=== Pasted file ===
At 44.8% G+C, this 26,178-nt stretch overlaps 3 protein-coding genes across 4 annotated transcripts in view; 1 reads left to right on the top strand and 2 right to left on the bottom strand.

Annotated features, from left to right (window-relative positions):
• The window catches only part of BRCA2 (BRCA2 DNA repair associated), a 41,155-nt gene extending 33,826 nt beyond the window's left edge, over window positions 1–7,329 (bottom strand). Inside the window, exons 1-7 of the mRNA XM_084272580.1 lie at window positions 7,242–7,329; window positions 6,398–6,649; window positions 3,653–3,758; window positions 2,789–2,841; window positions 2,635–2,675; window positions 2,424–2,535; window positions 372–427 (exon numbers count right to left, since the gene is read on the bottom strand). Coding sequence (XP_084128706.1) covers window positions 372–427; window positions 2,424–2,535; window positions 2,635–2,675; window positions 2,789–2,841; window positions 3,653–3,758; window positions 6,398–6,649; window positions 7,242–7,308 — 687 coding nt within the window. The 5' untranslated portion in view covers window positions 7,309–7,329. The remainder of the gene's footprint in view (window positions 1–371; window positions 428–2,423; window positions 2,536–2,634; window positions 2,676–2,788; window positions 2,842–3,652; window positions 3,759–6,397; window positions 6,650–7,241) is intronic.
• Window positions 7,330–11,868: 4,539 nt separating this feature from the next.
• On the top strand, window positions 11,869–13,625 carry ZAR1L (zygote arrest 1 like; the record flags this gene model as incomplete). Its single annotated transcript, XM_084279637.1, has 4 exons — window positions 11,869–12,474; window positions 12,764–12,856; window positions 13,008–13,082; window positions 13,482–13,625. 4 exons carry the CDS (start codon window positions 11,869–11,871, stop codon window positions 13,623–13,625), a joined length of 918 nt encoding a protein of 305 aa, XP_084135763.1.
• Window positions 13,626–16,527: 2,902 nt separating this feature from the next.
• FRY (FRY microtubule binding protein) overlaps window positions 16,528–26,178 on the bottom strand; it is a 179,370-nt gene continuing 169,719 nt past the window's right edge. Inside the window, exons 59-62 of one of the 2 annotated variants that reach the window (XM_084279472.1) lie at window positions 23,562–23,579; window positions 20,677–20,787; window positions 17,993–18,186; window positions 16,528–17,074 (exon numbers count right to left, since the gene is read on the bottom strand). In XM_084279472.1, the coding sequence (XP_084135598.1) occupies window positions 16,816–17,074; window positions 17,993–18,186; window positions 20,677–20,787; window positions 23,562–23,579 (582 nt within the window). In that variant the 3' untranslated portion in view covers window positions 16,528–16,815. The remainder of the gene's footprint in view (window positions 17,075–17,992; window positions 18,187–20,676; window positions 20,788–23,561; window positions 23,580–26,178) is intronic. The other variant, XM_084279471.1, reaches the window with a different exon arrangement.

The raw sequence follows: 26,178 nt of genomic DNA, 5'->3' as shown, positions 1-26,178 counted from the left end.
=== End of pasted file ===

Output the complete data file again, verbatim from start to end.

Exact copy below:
At 44.8% G+C, this 26,178-nt stretch overlaps 3 protein-coding genes across 4 annotated transcripts in view; 1 reads left to right on the top strand and 2 right to left on the bottom strand.

Annotated features, from left to right (window-relative positions):
• The window catches only part of BRCA2 (BRCA2 DNA repair associated), a 41,155-nt gene extending 33,826 nt beyond the window's left edge, over window positions 1–7,329 (bottom strand). Inside the window, exons 1-7 of the mRNA XM_084272580.1 lie at window positions 7,242–7,329; window positions 6,398–6,649; window positions 3,653–3,758; window positions 2,789–2,841; window positions 2,635–2,675; window positions 2,424–2,535; window positions 372–427 (exon numbers count right to left, since the gene is read on the bottom strand). Coding sequence (XP_084128706.1) covers window positions 372–427; window positions 2,424–2,535; window positions 2,635–2,675; window positions 2,789–2,841; window positions 3,653–3,758; window positions 6,398–6,649; window positions 7,242–7,308 — 687 coding nt within the window. The 5' untranslated portion in view covers window positions 7,309–7,329. The remainder of the gene's footprint in view (window positions 1–371; window positions 428–2,423; window positions 2,536–2,634; window positions 2,676–2,788; window positions 2,842–3,652; window positions 3,759–6,397; window positions 6,650–7,241) is intronic.
• Window positions 7,330–11,868: 4,539 nt separating this feature from the next.
• On the top strand, window positions 11,869–13,625 carry ZAR1L (zygote arrest 1 like; the record flags this gene model as incomplete). Its single annotated transcript, XM_084279637.1, has 4 exons — window positions 11,869–12,474; window positions 12,764–12,856; window positions 13,008–13,082; window positions 13,482–13,625. 4 exons carry the CDS (start codon window positions 11,869–11,871, stop codon window positions 13,623–13,625), a joined length of 918 nt encoding a protein of 305 aa, XP_084135763.1.
• Window positions 13,626–16,527: 2,902 nt separating this feature from the next.
• FRY (FRY microtubule binding protein) overlaps window positions 16,528–26,178 on the bottom strand; it is a 179,370-nt gene continuing 169,719 nt past the window's right edge. Inside the window, exons 59-62 of one of the 2 annotated variants that reach the window (XM_084279472.1) lie at window positions 23,562–23,579; window positions 20,677–20,787; window positions 17,993–18,186; window positions 16,528–17,074 (exon numbers count right to left, since the gene is read on the bottom strand). In XM_084279472.1, the coding sequence (XP_084135598.1) occupies window positions 16,816–17,074; window positions 17,993–18,186; window positions 20,677–20,787; window positions 23,562–23,579 (582 nt within the window). In that variant the 3' untranslated portion in view covers window positions 16,528–16,815. The remainder of the gene's footprint in view (window positions 17,075–17,992; window positions 18,187–20,676; window positions 20,788–23,561; window positions 23,580–26,178) is intronic. The other variant, XM_084279471.1, reaches the window with a different exon arrangement.

The raw sequence follows: 26,178 nt of genomic DNA, 5'->3' as shown, positions 1-26,178 counted from the left end.